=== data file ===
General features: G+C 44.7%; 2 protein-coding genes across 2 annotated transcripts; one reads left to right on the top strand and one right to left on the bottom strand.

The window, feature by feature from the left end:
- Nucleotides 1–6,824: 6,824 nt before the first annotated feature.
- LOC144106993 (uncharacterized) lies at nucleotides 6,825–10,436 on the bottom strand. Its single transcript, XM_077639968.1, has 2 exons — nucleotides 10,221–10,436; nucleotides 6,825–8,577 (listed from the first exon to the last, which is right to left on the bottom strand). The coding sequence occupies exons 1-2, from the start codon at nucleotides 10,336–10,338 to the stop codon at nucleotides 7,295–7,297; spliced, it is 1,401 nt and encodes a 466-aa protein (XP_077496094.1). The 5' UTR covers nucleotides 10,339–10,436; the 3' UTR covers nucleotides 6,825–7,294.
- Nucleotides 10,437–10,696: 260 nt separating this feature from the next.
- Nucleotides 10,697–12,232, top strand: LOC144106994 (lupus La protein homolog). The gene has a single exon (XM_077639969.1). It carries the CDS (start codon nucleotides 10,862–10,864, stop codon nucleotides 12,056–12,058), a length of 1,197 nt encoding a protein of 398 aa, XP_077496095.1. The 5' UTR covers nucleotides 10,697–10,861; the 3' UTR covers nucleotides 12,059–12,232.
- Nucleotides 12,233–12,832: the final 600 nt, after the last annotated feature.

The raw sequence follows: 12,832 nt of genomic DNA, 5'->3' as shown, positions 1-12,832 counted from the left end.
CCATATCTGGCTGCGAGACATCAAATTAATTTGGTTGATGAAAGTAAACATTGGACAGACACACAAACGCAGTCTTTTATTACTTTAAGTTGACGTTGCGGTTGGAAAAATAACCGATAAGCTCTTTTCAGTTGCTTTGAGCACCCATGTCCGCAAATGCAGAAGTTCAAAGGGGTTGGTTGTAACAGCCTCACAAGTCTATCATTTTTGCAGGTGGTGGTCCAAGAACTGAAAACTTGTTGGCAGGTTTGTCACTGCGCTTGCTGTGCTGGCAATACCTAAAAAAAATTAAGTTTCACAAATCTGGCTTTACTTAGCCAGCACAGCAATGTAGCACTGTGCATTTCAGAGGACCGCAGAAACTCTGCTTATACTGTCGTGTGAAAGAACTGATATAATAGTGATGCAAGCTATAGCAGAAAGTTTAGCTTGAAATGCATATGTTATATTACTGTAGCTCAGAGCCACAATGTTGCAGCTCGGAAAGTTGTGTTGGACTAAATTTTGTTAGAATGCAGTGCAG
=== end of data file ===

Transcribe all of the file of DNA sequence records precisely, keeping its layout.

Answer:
General features: G+C 44.7%; 2 protein-coding genes across 2 annotated transcripts; one reads left to right on the top strand and one right to left on the bottom strand.

The window, feature by feature from the left end:
- Nucleotides 1–6,824: 6,824 nt before the first annotated feature.
- LOC144106993 (uncharacterized) lies at nucleotides 6,825–10,436 on the bottom strand. Its single transcript, XM_077639968.1, has 2 exons — nucleotides 10,221–10,436; nucleotides 6,825–8,577 (listed from the first exon to the last, which is right to left on the bottom strand). The coding sequence occupies exons 1-2, from the start codon at nucleotides 10,336–10,338 to the stop codon at nucleotides 7,295–7,297; spliced, it is 1,401 nt and encodes a 466-aa protein (XP_077496094.1). The 5' UTR covers nucleotides 10,339–10,436; the 3' UTR covers nucleotides 6,825–7,294.
- Nucleotides 10,437–10,696: 260 nt separating this feature from the next.
- Nucleotides 10,697–12,232, top strand: LOC144106994 (lupus La protein homolog). The gene has a single exon (XM_077639969.1). It carries the CDS (start codon nucleotides 10,862–10,864, stop codon nucleotides 12,056–12,058), a length of 1,197 nt encoding a protein of 398 aa, XP_077496095.1. The 5' UTR covers nucleotides 10,697–10,861; the 3' UTR covers nucleotides 12,059–12,232.
- Nucleotides 12,233–12,832: the final 600 nt, after the last annotated feature.

The raw sequence follows: 12,832 nt of genomic DNA, 5'->3' as shown, positions 1-12,832 counted from the left end.
CCATATCTGGCTGCGAGACATCAAATTAATTTGGTTGATGAAAGTAAACATTGGACAGACACACAAACGCAGTCTTTTATTACTTTAAGTTGACGTTGCGGTTGGAAAAATAACCGATAAGCTCTTTTCAGTTGCTTTGAGCACCCATGTCCGCAAATGCAGAAGTTCAAAGGGGTTGGTTGTAACAGCCTCACAAGTCTATCATTTTTGCAGGTGGTGGTCCAAGAACTGAAAACTTGTTGGCAGGTTTGTCACTGCGCTTGCTGTGCTGGCAATACCTAAAAAAAATTAAGTTTCACAAATCTGGCTTTACTTAGCCAGCACAGCAATGTAGCACTGTGCATTTCAGAGGACCGCAGAAACTCTGCTTATACTGTCGTGTGAAAGAACTGATATAATAGTGATGCAAGCTATAGCAGAAAGTTTAGCTTGAAATGCATATGTTATATTACTGTAGCTCAGAGCCACAATGTTGCAGCTCGGAAAGTTGTGTTGGACTAAATTTTGTTAGAATGCAGTGCAG